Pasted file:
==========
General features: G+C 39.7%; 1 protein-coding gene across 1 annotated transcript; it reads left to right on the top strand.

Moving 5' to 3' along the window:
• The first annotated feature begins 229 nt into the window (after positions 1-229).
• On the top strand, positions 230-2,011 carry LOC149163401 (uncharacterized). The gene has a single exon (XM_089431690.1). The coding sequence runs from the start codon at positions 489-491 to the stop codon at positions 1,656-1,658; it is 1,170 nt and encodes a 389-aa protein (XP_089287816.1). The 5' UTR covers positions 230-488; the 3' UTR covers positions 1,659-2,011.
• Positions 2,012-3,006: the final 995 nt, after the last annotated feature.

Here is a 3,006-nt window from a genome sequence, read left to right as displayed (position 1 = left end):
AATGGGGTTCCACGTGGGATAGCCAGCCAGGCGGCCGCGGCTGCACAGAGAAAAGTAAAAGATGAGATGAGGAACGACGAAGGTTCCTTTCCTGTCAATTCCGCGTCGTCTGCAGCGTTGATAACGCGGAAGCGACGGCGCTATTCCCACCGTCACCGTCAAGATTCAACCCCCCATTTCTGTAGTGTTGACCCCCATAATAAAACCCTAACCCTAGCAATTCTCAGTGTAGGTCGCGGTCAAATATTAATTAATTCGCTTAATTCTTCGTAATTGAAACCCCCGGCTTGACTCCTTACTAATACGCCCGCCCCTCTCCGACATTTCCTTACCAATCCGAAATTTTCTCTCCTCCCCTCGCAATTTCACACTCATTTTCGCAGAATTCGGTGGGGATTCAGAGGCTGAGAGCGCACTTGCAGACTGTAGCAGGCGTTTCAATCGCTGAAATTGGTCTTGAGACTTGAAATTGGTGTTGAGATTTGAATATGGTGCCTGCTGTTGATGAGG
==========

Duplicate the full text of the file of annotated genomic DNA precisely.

General features: G+C 39.7%; 1 protein-coding gene across 1 annotated transcript; it reads left to right on the top strand.

Moving 5' to 3' along the window:
• The first annotated feature begins 229 nt into the window (after positions 1-229).
• On the top strand, positions 230-2,011 carry LOC149163401 (uncharacterized). The gene has a single exon (XM_089431690.1). The coding sequence runs from the start codon at positions 489-491 to the stop codon at positions 1,656-1,658; it is 1,170 nt and encodes a 389-aa protein (XP_089287816.1). The 5' UTR covers positions 230-488; the 3' UTR covers positions 1,659-2,011.
• Positions 2,012-3,006: the final 995 nt, after the last annotated feature.

Here is a 3,006-nt window from a genome sequence, read left to right as displayed (position 1 = left end):
AATGGGGTTCCACGTGGGATAGCCAGCCAGGCGGCCGCGGCTGCACAGAGAAAAGTAAAAGATGAGATGAGGAACGACGAAGGTTCCTTTCCTGTCAATTCCGCGTCGTCTGCAGCGTTGATAACGCGGAAGCGACGGCGCTATTCCCACCGTCACCGTCAAGATTCAACCCCCCATTTCTGTAGTGTTGACCCCCATAATAAAACCCTAACCCTAGCAATTCTCAGTGTAGGTCGCGGTCAAATATTAATTAATTCGCTTAATTCTTCGTAATTGAAACCCCCGGCTTGACTCCTTACTAATACGCCCGCCCCTCTCCGACATTTCCTTACCAATCCGAAATTTTCTCTCCTCCCCTCGCAATTTCACACTCATTTTCGCAGAATTCGGTGGGGATTCAGAGGCTGAGAGCGCACTTGCAGACTGTAGCAGGCGTTTCAATCGCTGAAATTGGTCTTGAGACTTGAAATTGGTGTTGAGATTTGAATATGGTGCCTGCTGTTGATGAGG